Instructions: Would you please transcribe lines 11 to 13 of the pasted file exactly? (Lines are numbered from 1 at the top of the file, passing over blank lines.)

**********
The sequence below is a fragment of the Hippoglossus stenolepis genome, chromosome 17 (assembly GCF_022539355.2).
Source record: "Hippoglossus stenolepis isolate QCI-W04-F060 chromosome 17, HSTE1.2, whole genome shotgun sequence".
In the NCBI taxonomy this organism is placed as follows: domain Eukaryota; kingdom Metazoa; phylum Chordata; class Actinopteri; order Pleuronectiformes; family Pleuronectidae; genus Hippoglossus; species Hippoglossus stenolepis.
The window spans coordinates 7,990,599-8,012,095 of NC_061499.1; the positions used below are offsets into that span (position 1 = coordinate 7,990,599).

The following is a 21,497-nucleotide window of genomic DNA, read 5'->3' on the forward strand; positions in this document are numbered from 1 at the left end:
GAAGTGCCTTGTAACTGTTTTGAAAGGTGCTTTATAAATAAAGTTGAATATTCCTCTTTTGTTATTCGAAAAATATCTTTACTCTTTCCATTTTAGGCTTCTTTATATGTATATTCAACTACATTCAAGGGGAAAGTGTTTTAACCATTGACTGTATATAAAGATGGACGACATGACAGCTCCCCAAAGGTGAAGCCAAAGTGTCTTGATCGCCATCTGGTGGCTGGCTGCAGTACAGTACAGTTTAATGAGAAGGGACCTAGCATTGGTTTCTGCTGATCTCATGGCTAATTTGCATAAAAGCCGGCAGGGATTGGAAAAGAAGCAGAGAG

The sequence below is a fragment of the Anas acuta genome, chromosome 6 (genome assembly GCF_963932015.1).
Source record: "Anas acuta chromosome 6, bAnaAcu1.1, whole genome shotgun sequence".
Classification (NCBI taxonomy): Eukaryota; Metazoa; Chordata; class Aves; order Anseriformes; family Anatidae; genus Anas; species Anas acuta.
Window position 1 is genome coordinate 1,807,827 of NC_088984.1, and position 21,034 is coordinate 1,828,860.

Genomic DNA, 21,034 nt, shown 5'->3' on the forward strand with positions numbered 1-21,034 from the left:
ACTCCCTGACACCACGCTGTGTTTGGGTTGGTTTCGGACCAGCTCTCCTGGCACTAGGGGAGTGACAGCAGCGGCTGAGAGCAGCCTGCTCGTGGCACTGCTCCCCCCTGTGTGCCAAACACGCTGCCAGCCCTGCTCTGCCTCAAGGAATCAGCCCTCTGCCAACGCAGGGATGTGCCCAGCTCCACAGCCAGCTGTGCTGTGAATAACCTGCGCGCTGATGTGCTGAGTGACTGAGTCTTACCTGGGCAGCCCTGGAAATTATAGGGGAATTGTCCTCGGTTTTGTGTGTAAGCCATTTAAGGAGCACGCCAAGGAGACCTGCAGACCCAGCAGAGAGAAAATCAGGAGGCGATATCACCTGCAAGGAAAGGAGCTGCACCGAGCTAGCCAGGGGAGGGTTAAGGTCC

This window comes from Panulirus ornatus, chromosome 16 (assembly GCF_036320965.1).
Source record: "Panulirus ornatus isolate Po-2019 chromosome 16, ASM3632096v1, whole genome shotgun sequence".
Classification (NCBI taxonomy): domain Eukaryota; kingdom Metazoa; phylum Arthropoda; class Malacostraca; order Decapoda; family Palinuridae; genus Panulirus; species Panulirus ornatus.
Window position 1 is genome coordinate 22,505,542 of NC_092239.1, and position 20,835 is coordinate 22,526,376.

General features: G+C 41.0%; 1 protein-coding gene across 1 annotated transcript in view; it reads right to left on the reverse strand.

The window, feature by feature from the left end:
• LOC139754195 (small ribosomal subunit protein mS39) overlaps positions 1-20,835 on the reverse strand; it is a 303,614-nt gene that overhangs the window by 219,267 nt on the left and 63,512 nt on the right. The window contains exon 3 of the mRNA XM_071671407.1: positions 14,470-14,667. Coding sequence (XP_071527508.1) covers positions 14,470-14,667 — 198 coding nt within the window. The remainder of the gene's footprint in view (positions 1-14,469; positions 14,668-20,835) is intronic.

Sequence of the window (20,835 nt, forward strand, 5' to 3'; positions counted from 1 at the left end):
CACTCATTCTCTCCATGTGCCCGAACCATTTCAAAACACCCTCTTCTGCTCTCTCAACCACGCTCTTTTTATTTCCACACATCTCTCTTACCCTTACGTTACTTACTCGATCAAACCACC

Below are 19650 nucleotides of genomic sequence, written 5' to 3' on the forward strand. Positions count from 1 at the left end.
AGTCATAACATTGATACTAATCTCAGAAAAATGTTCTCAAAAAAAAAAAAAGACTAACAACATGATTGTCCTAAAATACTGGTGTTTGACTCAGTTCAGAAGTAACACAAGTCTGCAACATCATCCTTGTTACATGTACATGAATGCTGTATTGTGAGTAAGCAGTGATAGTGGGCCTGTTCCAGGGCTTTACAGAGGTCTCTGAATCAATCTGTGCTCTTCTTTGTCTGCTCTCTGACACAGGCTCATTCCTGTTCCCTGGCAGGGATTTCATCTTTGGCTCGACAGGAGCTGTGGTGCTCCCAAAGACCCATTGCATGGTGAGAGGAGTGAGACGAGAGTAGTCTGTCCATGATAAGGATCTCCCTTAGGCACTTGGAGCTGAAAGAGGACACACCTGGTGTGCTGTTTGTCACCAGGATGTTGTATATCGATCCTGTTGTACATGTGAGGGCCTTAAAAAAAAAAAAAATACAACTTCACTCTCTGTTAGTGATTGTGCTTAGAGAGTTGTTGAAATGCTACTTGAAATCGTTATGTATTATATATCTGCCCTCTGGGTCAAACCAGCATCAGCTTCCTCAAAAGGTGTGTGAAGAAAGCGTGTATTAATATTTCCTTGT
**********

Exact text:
Genomic DNA, 21,034 nt, shown 5'->3' on the forward strand with positions numbered 1-21,034 from the left:
ACTCCCTGACACCACGCTGTGTTTGGGTTGGTTTCGGACCAGCTCTCCTGGCACTAGGGGAGTGACAGCAGCGGCTGAGAGCAGCCTGCTCGTGGCACTGCTCCCCCCTGTGTGCCAAACACGCTGCCAGCCCTGCTCTGCCTCAAGGAATCAGCCCTCTGCCAACGCAGGGATGTGCCCAGCTCCACAGCCAGCTGTGCTGTGAATAACCTGCGCGCTGATGTGCTGAGTGACTGAGTCTTACCTGGGCAGCCCTGGAAATTATAGGGGAATTGTCCTCGGTTTTGTGTGTAAGCCATTTAAGGAGCACGCCAAGGAGACCTGCAGACCCAGCAGAGAGAAAATCAGGAGGCGATATCACCTGCAAGGAAAGGAGCTGCACCGAGCTAGCCAGGGGAGGGTTAAGGTCC

This window comes from Panulirus ornatus, chromosome 16 (assembly GCF_036320965.1).